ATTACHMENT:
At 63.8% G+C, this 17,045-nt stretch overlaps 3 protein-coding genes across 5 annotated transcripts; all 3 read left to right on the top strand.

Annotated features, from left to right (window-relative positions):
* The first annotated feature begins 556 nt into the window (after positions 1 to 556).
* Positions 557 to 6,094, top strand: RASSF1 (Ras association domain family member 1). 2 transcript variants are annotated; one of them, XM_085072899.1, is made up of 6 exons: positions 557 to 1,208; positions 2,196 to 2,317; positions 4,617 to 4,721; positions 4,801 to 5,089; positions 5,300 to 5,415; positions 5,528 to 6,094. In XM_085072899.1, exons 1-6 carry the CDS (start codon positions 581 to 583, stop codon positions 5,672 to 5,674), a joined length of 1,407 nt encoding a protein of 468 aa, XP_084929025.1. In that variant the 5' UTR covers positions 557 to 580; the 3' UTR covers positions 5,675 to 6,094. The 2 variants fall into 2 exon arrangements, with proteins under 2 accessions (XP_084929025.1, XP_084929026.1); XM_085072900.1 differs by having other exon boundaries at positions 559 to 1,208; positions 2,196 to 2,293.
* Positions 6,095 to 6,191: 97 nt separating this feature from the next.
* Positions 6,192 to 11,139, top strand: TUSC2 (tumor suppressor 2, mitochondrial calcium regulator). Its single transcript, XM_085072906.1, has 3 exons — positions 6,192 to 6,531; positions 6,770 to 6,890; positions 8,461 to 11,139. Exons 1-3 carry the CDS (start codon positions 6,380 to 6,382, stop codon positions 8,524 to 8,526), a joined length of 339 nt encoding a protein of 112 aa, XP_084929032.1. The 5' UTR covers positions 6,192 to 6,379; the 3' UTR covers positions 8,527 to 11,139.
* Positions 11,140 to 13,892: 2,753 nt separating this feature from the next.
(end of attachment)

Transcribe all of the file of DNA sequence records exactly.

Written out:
At 63.8% G+C, this 17,045-nt stretch overlaps 3 protein-coding genes across 5 annotated transcripts; all 3 read left to right on the top strand.

Annotated features, from left to right (window-relative positions):
* The first annotated feature begins 556 nt into the window (after positions 1 to 556).
* Positions 557 to 6,094, top strand: RASSF1 (Ras association domain family member 1). 2 transcript variants are annotated; one of them, XM_085072899.1, is made up of 6 exons: positions 557 to 1,208; positions 2,196 to 2,317; positions 4,617 to 4,721; positions 4,801 to 5,089; positions 5,300 to 5,415; positions 5,528 to 6,094. In XM_085072899.1, exons 1-6 carry the CDS (start codon positions 581 to 583, stop codon positions 5,672 to 5,674), a joined length of 1,407 nt encoding a protein of 468 aa, XP_084929025.1. In that variant the 5' UTR covers positions 557 to 580; the 3' UTR covers positions 5,675 to 6,094. The 2 variants fall into 2 exon arrangements, with proteins under 2 accessions (XP_084929025.1, XP_084929026.1); XM_085072900.1 differs by having other exon boundaries at positions 559 to 1,208; positions 2,196 to 2,293.
* Positions 6,095 to 6,191: 97 nt separating this feature from the next.
* Positions 6,192 to 11,139, top strand: TUSC2 (tumor suppressor 2, mitochondrial calcium regulator). Its single transcript, XM_085072906.1, has 3 exons — positions 6,192 to 6,531; positions 6,770 to 6,890; positions 8,461 to 11,139. Exons 1-3 carry the CDS (start codon positions 6,380 to 6,382, stop codon positions 8,524 to 8,526), a joined length of 339 nt encoding a protein of 112 aa, XP_084929032.1. The 5' UTR covers positions 6,192 to 6,379; the 3' UTR covers positions 8,527 to 11,139.
* Positions 11,140 to 13,892: 2,753 nt separating this feature from the next.